Bush v. Gore Lawyers Team Up To Save Journalism

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David Boies and Ted Olson are this week’s odd couple after the pair teamed up to file a constitutional challenge to California’s gay marriage ban Wednesday. The two lawyers made headlines in 2000 when they squared off before the U.S. Supreme Court in Bush v. Gore, with Olson representing Bush and Boies representing Gore. Despite the acrimonious election battle, Boies and Olson aren’t mortal enemies. They’re lawyers–people schooled in the notion that an adversary is not an enemy.

As such, Olson and Boies are so friendly that last summer they took a bike trip through Italy with Tom Brokaw and media mogul Steve Brill, who, incidentally, is now responsible for another one of their joint ventures: Journalism Online, Brill’s new attempt to save journalism by making people pay for it online. Boies and Olson are on the company’s board of advisors. But Brill didn’t pick the pair for the novelty factor. His legal team suggests that he intends to start the war that newspapers so far have shied away from: forcing Google pay for the news content it now steals for free.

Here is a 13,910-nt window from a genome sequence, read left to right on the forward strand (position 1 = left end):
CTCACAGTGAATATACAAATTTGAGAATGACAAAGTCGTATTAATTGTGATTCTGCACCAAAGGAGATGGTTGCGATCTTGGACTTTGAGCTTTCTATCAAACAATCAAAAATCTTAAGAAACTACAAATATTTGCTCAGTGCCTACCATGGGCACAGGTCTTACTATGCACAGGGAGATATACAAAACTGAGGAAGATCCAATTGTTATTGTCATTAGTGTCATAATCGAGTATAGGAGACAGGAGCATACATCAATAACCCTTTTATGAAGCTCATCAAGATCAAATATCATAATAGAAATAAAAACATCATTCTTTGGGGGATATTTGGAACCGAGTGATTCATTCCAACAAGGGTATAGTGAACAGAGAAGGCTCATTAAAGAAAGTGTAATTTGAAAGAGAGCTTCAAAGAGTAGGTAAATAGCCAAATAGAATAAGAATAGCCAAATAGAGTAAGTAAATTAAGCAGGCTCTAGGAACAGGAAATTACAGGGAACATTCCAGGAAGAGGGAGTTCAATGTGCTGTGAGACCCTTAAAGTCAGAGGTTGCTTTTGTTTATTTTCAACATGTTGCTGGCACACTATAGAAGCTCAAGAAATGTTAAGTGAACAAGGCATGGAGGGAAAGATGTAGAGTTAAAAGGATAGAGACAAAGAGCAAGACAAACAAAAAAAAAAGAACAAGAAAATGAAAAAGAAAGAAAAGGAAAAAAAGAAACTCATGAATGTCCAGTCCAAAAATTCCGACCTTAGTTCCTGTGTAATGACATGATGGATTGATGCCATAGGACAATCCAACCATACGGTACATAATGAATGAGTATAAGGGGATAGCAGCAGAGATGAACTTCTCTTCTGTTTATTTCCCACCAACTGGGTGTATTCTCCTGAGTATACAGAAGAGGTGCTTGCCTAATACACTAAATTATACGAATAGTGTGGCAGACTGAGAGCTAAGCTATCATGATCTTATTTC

One of the biggest obstacles to the newspaper industry’s getting revenue from search engines is newspapers’ inability to band together to create a unified payment system for online content–a roadblock that stems in part to the nation’s antitrust laws. But Boies is one of the nation’s preeminent antitrust lawyers, having taken down Microsoft as a prosecutor during the Clinton administration and later representing Napster against the music industry. And Olson is no slouch in the antitrust department, either. In 2007, he won a major victory before the Supreme Court in a case called Leegin v. PSKS. The decision drove stake through one of the nation’s oldest and most settled pieces of antitrust law. No doubt Brill is counting on the combined legal heft of Olson and Boies (along with a lot of money), to finally get Google to cough up some cash to save the newspapers whose content it so profits from.

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As we wrote over the summer, traffic has been down at Mother Jones and a lot of sites with many people thinking news is less important now that Donald Trump is no longer president. But if you're reading this, you're not one of those people, and we're hoping we can rally support from folks like you who really get why our reporting matters right now. And that's how it's always worked: For 45 years now, a relatively small group of readers (compared to everyone we reach) who pitch in from time to time has allowed Mother Jones to do the type of journalism the moment demands and keep it free for everyone else.

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